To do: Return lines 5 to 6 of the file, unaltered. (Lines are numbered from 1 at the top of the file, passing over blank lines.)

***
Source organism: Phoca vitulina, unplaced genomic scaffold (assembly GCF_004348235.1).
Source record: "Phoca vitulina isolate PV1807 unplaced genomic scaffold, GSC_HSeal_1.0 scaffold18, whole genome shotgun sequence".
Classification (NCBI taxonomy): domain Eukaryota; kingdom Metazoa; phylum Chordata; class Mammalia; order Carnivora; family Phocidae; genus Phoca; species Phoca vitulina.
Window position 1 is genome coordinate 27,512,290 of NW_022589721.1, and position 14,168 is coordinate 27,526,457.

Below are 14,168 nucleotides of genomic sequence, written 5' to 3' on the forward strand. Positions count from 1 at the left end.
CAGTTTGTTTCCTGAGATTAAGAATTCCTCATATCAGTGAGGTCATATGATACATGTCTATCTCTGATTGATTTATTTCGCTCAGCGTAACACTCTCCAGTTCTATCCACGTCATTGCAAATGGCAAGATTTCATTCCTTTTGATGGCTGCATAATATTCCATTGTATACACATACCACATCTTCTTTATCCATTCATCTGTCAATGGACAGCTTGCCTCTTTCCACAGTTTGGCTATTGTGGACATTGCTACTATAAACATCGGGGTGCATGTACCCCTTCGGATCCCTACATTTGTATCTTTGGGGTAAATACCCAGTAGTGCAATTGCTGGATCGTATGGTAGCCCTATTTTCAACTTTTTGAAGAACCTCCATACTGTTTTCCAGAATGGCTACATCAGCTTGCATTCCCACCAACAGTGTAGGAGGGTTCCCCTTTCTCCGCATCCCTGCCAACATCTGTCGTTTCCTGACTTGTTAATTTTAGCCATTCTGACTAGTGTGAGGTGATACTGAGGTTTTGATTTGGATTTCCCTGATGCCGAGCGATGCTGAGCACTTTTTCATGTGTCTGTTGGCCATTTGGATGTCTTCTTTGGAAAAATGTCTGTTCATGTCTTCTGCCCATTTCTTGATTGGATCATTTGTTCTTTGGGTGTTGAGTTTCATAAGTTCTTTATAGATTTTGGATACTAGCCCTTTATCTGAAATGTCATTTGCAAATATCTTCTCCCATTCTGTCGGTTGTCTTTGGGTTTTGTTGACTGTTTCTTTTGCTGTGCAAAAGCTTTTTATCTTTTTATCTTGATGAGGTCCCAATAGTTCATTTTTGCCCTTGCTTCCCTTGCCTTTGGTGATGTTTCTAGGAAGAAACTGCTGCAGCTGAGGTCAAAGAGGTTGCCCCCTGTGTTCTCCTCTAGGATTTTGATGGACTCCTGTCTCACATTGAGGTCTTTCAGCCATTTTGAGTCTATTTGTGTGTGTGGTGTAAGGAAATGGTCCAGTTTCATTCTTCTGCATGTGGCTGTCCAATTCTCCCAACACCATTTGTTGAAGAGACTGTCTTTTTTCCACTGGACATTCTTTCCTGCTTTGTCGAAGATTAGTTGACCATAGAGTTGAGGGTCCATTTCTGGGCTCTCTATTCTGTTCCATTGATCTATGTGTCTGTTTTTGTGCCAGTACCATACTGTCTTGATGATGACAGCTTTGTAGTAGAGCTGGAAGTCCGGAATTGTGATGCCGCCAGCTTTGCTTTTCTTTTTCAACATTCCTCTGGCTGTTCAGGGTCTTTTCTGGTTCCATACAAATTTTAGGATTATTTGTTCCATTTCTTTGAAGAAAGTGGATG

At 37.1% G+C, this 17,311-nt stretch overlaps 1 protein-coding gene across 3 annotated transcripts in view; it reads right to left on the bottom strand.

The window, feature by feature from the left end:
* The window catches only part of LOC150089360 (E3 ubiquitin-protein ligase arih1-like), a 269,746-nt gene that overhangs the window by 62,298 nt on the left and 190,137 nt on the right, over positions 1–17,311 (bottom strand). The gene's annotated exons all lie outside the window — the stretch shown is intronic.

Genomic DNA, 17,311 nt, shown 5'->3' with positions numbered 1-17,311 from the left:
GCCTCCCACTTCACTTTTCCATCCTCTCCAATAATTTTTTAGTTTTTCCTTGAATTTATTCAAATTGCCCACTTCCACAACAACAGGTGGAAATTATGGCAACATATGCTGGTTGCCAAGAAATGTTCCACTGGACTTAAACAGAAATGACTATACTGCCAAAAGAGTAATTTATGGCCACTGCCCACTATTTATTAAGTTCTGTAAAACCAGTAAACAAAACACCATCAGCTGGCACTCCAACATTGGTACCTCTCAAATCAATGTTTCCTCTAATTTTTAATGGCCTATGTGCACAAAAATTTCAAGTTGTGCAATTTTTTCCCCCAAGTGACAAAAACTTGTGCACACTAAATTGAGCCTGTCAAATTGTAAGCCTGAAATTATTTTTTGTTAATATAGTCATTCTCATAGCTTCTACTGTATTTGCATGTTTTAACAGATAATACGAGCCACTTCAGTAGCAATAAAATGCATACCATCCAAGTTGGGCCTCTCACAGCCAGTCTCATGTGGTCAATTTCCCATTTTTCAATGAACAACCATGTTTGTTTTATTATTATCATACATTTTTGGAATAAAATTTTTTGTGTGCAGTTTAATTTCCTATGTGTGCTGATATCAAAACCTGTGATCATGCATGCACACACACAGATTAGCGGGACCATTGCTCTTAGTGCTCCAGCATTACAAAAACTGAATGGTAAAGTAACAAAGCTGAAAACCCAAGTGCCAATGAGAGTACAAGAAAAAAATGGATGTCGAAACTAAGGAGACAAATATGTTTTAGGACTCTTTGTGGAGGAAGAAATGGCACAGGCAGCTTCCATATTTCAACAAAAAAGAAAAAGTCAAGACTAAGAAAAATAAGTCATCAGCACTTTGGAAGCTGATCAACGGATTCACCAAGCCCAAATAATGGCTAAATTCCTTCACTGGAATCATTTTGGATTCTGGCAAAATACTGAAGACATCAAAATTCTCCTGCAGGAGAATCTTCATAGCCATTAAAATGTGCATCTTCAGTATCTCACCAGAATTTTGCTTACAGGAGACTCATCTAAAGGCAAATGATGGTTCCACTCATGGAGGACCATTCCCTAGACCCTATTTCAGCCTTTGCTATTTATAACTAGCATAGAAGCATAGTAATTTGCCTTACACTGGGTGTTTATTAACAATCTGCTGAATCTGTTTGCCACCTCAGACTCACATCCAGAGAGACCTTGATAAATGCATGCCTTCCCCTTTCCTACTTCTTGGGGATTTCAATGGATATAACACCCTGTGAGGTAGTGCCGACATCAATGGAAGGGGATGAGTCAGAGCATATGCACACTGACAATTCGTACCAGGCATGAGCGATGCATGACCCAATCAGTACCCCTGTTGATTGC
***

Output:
Below are 14,168 nucleotides of genomic sequence, written 5' to 3' on the forward strand. Positions count from 1 at the left end.
CAGTTTGTTTCCTGAGATTAAGAATTCCTCATATCAGTGAGGTCATATGATACATGTCTATCTCTGATTGATTTATTTCGCTCAGCGTAACACTCTCCAGTTCTATCCACGTCATTGCAAATGGCAAGATTTCATTCCTTTTGATGGCTGCATAATATTCCATTGTATACACATACCACATCTTCTTTATCCATTCATCTGTCAATGGACAGCTTGCCTCTTTCCACAGTTTGGCTATTGTGGACATTGCTACTATAAACATCGGGGTGCATGTACCCCTTCGGATCCCTACATTTGTATCTTTGGGGTAAATACCCAGTAGTGCAATTGCTGGATCGTATGGTAGCCCTATTTTCAACTTTTTGAAGAACCTCCATACTGTTTTCCAGAATGGCTACATCAGCTTGCATTCCCACCAACAGTGTAGGAGGGTTCCCCTTTCTCCGCATCCCTGCCAACATCTGTCGTTTCCTGACTTGTTAATTTTAGCCATTCTGACTAGTGTGAGGTGATACTGAGGTTTTGATTTGGATTTCCCTGATGCCGAGCGATGCTGAGCACTTTTTCATGTGTCTGTTGGCCATTTGGATGTCTTCTTTGGAAAAATGTCTGTTCATGTCTTCTGCCCATTTCTTGATTGGATCATTTGTTCTTTGGGTGTTGAGTTTCATAAGTTCTTTATAGATTTTGGATACTAGCCCTTTATCTGAAATGTCATTTGCAAATATCTTCTCCCATTCTGTCGGTTGTCTTTGGGTTTTGTTGACTGTTTCTTTTGCTGTGCAAAAGCTTTTTATCTTTTTATCTTGATGAGGTCCCAATAGTTCATTTTTGCCCTTGCTTCCCTTGCCTTTGGTGATGTTTCTAGGAAGAAACTGCTGCAGCTGAGGTCAAAGAGGTTGCCCCCTGTGTTCTCCTCTAGGATTTTGATGGACTCCTGTCTCACATTGAGGTCTTTCAGCCATTTTGAGTCTATTTGTGTGTGTGGTGTAAGGAAATGGTCCAGTTTCATTCTTCTGCATGTGGCTGTCCAATTCTCCCAACACCATTTGTTGAAGAGACTGTCTTTTTTCCACTGGACATTCTTTCCTGCTTTGTCGAAGATTAGTTGACCATAGAGTTGAGGGTCCATTTCTGGGCTCTCTATTCTGTTCCATTGATCTATGTGTCTGTTTTTGTGCCAGTACCATACTGTCTTGATGATGACAGCTTTGTAGTAGAGCTGGAAGTCCGGAATTGTGATGCCGCCAGCTTTGCTTTTCTTTTTCAACATTCCTCTGGCTGTTCAGGGTCTTTTCTGGTTCCATACAAATTTTAGGATTATTTGTTCCATTTCTTTGAAGAAAGTGGATG